Pushing the Nuclear Button : In Ultimate Crisis, Vice President’s Actions Count Most
In discussing the choice before the voters, politicians and commentators often assert that only a President can “push the nuclear button.” Were that really so, the nation could be readily disarmed by a first strike. The chain of command must be free of that vulnerability, and under most circumstances it must also allow the President to be visible to the world. These two requirements imply that others must be able to “push the button,” even in situations where the President is still alive but isolated. In particular, it is quite likely that the vice president would command U.S. forces in the wake of a missile attack.
The vulnerability of any fixed target to nuclear attack has led to separate peacetime and wartime command systems adapted to the very different environments in which they would be used.
In peacetime, orders from the White House are transmitted to the forces via the Pentagon. Both of these facilities are “soft"--they would be vaporized by the smallest nuclear attack. Should any appreciable risk of a missile strike arise, however, a mobile system, which cannot be targeted from afar, would be swiftly activated. At this time its most vital elements would be a fleet of aircraft for all principal commands. The apex of this system is the National Emergency Airborne Command Post, nicknamed Kneecap.
From their observation of Presidents in action, many Americans who have held very senior national-security posts have concluded that a President probably would insist on staying in Washington in a severe crisis, even if it threatened to culminate in a Soviet missile attack on the United States. They argue that, given our society, it would be very difficult for a President to leave Washington without detection. And if he did leave, that could be interpreted by Moscow as an ominous indication that the United States was about to attack, and might thereby trigger a preemptive Soviet strike. Finally, there could be crippling panic here and among our allies if it became known that the President had abandoned his capital.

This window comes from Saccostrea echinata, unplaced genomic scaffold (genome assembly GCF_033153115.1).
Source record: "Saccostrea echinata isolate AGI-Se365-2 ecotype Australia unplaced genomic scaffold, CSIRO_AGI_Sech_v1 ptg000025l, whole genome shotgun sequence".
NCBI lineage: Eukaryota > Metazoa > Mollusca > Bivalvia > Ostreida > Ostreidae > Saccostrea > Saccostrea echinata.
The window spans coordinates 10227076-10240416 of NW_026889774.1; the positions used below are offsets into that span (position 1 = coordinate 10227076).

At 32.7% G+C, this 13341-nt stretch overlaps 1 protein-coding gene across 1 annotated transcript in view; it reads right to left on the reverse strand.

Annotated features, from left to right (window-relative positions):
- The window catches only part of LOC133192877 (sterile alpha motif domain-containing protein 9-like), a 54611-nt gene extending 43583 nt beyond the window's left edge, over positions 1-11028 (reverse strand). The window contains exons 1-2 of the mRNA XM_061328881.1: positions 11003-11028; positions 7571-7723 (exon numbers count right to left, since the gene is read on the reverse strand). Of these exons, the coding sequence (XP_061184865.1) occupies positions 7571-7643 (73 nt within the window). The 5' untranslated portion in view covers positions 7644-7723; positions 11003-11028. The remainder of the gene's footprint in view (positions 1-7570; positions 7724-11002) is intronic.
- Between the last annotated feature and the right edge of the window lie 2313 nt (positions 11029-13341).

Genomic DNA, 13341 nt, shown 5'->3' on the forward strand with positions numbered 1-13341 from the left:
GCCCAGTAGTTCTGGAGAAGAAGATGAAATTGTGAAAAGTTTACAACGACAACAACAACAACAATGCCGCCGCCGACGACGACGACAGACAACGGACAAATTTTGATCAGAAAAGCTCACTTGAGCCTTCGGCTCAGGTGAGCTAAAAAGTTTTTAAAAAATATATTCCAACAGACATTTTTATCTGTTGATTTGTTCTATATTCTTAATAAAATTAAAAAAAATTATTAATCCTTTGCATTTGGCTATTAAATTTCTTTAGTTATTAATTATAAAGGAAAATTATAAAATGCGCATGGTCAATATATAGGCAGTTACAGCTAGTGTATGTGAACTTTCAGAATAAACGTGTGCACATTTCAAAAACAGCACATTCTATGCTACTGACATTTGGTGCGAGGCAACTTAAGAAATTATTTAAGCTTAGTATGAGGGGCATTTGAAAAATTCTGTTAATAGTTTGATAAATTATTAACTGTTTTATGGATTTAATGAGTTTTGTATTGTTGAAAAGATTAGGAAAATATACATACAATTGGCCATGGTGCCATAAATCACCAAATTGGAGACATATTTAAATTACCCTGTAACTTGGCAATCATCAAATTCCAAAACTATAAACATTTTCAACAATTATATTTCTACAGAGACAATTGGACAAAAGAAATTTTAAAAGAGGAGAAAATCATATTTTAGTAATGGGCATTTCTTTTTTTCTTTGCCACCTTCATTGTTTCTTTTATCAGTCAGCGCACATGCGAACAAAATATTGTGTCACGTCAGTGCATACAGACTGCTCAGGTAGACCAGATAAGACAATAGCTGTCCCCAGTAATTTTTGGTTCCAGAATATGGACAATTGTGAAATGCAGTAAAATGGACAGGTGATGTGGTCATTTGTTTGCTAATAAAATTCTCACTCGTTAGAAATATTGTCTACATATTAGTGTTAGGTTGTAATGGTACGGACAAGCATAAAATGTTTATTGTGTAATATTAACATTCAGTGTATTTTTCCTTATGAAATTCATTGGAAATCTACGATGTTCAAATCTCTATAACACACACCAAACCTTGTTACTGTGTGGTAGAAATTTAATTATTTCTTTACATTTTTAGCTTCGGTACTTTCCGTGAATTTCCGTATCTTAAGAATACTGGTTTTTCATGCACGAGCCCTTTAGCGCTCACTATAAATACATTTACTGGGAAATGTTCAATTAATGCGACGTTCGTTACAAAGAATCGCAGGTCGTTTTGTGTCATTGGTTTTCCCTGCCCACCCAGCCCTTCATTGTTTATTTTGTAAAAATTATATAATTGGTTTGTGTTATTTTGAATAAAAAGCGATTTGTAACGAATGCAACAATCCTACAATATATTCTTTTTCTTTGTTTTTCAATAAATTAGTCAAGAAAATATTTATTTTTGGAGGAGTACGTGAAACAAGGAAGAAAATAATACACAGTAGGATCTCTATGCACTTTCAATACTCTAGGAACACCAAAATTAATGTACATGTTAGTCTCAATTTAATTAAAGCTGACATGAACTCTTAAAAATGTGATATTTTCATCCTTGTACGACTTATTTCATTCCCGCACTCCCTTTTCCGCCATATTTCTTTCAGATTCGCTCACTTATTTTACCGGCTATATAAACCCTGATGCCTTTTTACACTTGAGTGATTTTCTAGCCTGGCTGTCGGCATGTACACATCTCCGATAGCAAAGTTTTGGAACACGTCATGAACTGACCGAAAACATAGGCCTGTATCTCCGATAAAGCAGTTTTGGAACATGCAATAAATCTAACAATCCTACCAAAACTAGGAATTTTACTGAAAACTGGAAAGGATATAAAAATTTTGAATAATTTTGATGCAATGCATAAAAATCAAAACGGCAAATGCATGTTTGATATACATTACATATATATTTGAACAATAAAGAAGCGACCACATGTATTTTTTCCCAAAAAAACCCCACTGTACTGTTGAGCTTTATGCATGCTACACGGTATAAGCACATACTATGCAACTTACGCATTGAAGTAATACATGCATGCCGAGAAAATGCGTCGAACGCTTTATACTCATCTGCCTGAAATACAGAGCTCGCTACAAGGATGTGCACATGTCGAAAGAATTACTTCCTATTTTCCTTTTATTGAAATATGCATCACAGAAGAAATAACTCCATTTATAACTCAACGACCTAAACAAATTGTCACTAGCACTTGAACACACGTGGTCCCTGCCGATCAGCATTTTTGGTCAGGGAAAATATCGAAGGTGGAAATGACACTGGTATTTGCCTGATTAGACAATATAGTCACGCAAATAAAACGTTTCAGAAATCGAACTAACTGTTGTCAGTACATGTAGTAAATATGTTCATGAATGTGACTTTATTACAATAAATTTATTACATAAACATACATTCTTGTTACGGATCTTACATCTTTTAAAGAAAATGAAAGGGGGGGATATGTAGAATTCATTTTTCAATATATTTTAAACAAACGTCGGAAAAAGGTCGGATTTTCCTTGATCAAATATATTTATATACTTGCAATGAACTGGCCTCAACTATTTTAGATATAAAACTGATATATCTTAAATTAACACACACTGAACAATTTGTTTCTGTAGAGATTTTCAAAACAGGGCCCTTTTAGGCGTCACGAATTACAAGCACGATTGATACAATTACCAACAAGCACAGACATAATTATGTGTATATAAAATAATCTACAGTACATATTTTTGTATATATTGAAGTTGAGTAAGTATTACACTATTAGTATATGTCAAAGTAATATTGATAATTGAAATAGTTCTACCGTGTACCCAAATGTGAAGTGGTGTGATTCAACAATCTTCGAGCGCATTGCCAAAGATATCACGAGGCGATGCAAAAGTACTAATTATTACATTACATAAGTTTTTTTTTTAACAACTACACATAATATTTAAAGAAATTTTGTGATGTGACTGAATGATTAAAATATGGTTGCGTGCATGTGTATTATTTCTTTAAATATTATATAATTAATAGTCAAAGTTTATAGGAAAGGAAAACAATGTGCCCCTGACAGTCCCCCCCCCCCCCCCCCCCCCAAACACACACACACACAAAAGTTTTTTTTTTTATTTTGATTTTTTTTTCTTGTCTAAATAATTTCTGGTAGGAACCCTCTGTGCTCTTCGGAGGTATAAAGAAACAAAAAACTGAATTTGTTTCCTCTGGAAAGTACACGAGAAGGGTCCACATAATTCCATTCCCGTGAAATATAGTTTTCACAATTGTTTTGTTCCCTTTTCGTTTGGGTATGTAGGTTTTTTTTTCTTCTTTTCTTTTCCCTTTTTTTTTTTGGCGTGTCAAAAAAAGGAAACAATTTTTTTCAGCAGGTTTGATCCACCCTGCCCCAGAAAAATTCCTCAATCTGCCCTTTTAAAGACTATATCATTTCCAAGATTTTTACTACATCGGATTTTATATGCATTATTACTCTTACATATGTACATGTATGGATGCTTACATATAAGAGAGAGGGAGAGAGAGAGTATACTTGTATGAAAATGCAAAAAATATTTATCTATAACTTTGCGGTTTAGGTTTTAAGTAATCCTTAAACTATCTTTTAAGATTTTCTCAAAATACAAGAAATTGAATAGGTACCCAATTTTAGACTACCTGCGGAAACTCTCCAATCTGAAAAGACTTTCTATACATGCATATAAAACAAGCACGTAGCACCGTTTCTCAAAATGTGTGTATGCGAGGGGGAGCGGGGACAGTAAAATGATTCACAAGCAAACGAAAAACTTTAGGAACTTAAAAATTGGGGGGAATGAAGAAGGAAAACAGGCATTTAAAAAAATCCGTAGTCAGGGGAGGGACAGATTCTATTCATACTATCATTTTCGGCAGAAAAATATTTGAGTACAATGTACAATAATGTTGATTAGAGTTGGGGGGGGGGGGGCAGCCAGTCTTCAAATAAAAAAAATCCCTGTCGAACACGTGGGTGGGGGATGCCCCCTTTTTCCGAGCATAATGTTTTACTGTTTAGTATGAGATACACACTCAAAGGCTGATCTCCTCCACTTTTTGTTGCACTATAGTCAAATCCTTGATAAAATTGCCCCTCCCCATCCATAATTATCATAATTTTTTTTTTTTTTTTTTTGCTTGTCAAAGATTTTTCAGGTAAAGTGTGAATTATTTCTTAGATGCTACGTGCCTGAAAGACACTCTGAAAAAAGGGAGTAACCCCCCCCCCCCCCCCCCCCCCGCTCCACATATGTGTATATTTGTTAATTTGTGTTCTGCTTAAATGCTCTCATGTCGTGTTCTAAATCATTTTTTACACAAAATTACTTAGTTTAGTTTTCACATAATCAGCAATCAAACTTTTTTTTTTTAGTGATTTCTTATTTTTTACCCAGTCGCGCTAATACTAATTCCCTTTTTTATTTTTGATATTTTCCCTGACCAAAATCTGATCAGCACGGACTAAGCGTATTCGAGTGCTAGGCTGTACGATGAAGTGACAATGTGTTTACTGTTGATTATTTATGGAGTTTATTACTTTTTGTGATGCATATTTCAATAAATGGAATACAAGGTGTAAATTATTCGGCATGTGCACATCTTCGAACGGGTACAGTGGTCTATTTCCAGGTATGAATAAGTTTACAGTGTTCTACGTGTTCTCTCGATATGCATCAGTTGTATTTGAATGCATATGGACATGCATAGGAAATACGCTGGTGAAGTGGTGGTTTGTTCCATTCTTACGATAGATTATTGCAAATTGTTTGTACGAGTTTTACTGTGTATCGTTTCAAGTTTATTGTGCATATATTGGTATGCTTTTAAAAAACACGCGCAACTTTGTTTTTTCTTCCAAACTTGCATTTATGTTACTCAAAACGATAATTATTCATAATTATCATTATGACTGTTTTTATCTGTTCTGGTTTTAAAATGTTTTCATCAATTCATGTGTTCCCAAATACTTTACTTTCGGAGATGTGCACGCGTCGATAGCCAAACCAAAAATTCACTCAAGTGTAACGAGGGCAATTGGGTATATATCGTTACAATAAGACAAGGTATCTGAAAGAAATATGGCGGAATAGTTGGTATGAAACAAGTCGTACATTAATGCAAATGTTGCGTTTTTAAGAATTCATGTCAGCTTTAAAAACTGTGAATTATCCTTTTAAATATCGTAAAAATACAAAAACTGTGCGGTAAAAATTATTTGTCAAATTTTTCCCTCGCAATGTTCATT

Even in this time of glasnost, the Soviet government does not suffer from this predicament. The general secretary has disappeared to unknown parts for weeks on end. The top layer of the Kremlin could be evacuated without the severe penalties that the corresponding U.S. action would entail.
Experts agree that the most viable arrangement for coping with the U.S. dilemma would be to leave the President in Washington and covertly move the vice president and his senior advisers to Kneecap or some other secure command post. This would leave the President both visibly and actually in command for as long as possible. If he were killed or isolated, his legal successor--and the only other person who enjoys the legitimacy of having been elected nationally--would be ready and able to take command.
While there is a consensus that a Soviet missile attack is a remote contingency, fear of a first strike continues to drive much of the debate about strategic forces. In the event of a first strike, nearby Soviet submarines could hit Washington and other key points in the command system without giving enough warning to permit evacuation of the President. Even an attack that was not targeted at the Washington area could, by design or inadvertence, cut communications from the President to the nuclear forces and require the vice president to assume the role of commander in chief.
Our country’s first vice president, John Adams, called the office “the most insignificant . . . that ever the invention of man contrived or his imagination conceived.” When cannon balls fired from sailing ships constituted the “time-urgent” threat, that may have been an amusing exaggeration. In an era of the nuclear-armed intercontinental missile, however, the vice president could suddenly become the nation’s key decision-maker at the most fateful moment ever faced by mankind.